This one-thousand-year-old Bible, described as one of the most important and singular texts in human history, is now the most valuable and important manuscript that has ever been auctioned off. The Sassoon Codex, which dates back to the late 9th century or the beginning of the 10th century, was sold for $39,1 million dollars at Sotheby’s in the city of New York this Wednesday. It is believed to be the oldest and most complete Hebrew Bible. The last manuscript to break sales records was the Codex Leicester by Leonardo Da Vinci, which was sold for $30,8 million dollars in 1994, according to Sotheby’s.
Even though the Codex Sassoon did not top its sale estimate of $50 million dollars, it stills holds an impressive record and was exhibited in the United Kingdom and Israel before the auction. Referring to this event, books and manuscripts senior specialist, Sharon Mintz, said that “this is the most important document to come to auction ever.”
This manuscript includes 792 pages made of animal’s skin, and it weights around 26.5 pounds (or about 12 kg). It is also described as a “lavish production that only the wealthiest could have afforded.” The last owner obtained the codex in 1989 and was “delighted to be able to share it with the world,” in the words of Mintz.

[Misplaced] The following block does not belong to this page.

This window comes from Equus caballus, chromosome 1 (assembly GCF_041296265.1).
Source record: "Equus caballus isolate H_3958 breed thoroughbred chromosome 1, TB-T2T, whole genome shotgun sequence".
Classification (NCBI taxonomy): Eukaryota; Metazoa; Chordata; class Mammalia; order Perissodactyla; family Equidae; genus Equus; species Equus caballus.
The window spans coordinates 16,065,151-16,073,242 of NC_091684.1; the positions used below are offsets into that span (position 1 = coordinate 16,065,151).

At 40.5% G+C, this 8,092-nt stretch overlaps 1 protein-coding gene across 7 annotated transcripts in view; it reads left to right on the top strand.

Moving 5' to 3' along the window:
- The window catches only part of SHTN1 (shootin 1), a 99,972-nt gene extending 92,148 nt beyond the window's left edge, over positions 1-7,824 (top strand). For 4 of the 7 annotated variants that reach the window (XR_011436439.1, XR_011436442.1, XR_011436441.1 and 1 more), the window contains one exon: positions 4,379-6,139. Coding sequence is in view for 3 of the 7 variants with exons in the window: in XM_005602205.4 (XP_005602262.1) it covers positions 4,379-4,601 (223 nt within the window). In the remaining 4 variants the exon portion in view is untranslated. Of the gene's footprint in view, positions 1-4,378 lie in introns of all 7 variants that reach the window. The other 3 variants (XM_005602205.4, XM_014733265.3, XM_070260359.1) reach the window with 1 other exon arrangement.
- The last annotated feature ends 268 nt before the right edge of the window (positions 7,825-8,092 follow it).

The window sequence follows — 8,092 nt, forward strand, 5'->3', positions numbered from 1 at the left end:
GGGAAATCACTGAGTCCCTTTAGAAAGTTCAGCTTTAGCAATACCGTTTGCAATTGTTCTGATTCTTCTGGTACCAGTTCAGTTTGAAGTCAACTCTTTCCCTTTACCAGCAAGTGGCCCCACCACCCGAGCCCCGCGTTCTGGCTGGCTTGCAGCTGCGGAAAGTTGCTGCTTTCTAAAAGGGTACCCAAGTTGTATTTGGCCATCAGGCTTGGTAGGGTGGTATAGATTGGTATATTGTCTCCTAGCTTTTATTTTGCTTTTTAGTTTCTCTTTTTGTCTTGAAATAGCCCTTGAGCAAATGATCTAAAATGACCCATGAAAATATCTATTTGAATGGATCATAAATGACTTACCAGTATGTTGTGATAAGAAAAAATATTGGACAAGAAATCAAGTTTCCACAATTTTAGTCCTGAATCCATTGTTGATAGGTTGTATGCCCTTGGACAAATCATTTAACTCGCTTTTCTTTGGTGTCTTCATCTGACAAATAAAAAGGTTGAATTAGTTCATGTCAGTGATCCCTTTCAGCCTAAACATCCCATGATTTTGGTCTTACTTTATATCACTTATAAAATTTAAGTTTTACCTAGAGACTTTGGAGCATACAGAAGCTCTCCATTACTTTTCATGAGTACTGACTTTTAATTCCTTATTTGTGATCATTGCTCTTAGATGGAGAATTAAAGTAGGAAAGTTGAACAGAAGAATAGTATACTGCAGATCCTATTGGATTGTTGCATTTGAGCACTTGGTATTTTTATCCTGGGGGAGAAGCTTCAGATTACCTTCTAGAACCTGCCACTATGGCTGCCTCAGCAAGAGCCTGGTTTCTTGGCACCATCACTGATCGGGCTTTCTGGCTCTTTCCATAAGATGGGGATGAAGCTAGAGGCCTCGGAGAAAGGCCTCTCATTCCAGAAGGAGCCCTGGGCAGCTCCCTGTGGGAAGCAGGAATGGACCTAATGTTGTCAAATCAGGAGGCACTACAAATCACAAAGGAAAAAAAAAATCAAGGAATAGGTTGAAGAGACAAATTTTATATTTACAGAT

It is believed to be the first codex or manuscript, in the form of a book, in the Hebrew Bible. During centuries prior to its writing, there were only parts or sections of biblical texts in scroll form, but these did not have verses, chapters or punctuation, according to Sotheby’s.
This document and the Codex Aleppo, which were stored in the Israel Museum in Jerusalem back in 1958, are the only two codices which date back to the 10th century and contain almost all the Hebrew Bible in their pages. However, according to the Israel Museum, the Aleppo Codex was severely damaged during a fire in 1947 and only 295 original pages out of the 487 it had survived it. In comparison, the Sassoon Codex is only missing 12 pages and because of this, it is the “oldest and most complete copy of a Hebrew Bible in the world,” in the words of Sotheby’s.
The historic importance of this codex is also in the annotations and inscriptions that were written over the years, which point out the journey it has had in terms of culture and tradition. This manuscript has had several owners.
For instance, one of its entries in the early eleventh century talks about being sold to Isaace ben Ezekiel al-Attar, who later transferred the codex to his two children. Following this, it was taken to the Makisin synagogue, which was later destroyed, and the manuscript was given to Salama bin Abi al Fakhr, who promised to take it back to the synagogue when it was rebuilt. However, this never happened and the codex continued wandering until it was acquired by Sassoon in 1929.